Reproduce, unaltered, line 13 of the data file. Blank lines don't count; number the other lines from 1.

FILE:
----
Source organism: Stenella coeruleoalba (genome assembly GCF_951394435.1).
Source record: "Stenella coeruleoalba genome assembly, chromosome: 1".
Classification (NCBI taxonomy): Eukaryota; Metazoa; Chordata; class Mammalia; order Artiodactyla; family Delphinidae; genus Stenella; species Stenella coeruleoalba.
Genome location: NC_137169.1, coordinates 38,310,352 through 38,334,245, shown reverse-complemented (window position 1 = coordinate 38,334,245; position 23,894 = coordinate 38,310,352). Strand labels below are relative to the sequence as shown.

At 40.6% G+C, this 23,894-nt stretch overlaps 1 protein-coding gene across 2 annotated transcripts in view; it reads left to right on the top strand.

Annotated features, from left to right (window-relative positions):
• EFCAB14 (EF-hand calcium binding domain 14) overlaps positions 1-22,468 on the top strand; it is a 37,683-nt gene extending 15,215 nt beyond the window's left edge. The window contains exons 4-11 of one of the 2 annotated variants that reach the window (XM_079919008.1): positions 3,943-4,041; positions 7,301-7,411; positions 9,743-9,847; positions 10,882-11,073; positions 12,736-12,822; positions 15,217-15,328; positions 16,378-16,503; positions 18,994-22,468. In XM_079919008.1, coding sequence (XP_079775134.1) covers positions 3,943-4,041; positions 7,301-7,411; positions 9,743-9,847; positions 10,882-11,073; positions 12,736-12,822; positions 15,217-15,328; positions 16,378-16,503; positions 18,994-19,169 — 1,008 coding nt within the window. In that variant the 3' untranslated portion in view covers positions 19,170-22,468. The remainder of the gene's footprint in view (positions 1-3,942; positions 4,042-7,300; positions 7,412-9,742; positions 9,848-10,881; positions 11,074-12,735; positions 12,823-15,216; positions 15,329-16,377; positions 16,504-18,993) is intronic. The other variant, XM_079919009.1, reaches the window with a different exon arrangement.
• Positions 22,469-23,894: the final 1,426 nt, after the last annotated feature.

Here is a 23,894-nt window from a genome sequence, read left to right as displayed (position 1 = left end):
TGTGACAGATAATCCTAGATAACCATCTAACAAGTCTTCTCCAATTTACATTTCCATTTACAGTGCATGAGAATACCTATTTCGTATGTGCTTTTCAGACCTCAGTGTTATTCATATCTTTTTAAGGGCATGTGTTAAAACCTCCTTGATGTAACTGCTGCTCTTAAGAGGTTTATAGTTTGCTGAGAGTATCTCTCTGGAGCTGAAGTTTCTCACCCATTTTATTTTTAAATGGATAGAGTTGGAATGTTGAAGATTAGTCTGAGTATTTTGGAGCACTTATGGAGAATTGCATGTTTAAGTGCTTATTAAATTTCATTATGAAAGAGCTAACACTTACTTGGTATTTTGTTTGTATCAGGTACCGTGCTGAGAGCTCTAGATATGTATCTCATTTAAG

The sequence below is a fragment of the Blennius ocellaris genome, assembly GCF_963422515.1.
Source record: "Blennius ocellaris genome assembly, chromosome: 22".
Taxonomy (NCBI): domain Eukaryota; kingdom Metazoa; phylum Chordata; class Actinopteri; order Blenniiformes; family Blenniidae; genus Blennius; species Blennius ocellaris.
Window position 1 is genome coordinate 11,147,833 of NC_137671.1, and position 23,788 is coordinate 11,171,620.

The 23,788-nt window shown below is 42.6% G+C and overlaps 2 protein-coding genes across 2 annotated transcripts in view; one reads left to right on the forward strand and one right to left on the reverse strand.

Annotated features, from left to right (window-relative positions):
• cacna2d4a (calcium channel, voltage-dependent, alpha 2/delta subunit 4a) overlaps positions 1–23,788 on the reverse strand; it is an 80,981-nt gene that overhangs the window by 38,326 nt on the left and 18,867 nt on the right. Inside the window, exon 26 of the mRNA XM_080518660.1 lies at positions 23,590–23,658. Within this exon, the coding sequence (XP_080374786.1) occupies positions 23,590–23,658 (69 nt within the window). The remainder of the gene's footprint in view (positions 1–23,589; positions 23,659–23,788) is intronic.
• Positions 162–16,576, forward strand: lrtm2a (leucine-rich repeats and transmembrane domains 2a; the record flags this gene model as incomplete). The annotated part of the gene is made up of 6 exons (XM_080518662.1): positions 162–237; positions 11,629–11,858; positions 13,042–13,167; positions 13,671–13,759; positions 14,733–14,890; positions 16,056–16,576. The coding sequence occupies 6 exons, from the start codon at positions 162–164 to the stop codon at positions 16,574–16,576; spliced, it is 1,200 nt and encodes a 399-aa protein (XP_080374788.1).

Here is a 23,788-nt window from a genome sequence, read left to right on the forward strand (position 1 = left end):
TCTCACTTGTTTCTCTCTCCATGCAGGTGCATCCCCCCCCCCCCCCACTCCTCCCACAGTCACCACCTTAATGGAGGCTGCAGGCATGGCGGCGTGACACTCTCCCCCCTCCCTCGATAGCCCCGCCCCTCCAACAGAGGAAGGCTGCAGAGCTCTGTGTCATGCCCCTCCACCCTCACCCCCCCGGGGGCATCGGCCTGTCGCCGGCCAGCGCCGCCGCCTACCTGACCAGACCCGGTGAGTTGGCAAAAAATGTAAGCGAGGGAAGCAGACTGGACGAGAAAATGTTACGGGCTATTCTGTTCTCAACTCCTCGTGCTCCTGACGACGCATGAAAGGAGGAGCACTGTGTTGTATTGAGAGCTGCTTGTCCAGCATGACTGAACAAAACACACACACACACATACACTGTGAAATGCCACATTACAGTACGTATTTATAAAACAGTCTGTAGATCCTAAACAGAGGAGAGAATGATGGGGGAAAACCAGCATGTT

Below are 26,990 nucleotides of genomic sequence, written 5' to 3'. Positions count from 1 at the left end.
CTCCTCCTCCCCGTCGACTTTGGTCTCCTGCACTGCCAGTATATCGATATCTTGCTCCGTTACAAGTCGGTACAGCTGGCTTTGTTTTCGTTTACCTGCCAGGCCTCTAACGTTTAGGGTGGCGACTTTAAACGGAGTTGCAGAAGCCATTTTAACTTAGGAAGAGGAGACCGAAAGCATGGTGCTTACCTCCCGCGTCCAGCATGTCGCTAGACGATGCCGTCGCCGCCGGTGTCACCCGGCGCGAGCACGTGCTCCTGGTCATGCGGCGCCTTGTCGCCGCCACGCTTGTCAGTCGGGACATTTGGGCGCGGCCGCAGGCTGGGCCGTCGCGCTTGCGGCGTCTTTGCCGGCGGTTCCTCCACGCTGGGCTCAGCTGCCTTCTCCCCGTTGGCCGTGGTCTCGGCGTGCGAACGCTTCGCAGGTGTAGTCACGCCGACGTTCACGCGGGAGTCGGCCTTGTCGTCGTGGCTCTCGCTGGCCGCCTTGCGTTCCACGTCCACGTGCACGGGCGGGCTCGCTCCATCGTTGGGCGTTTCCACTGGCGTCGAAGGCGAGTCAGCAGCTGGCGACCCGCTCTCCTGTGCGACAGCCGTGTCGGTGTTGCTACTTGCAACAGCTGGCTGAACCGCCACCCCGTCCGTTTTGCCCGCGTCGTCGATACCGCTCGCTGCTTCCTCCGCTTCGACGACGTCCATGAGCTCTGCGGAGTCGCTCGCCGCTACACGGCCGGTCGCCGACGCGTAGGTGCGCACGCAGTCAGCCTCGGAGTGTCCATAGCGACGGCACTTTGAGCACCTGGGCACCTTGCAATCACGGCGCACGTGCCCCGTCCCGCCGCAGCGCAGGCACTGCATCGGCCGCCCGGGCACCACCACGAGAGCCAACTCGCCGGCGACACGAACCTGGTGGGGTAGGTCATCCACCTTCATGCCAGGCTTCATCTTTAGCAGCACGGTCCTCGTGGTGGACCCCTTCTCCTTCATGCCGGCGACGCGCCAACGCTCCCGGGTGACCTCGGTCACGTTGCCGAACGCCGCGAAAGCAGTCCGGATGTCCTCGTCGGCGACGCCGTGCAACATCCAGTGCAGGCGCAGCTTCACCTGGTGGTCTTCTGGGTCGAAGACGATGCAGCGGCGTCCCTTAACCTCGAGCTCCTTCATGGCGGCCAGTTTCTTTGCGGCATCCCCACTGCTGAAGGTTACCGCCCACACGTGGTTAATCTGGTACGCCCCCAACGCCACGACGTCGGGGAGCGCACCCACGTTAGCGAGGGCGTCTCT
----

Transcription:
Taxonomy (NCBI): domain Eukaryota; kingdom Metazoa; phylum Chordata; class Actinopteri; order Blenniiformes; family Blenniidae; genus Blennius; species Blennius ocellaris.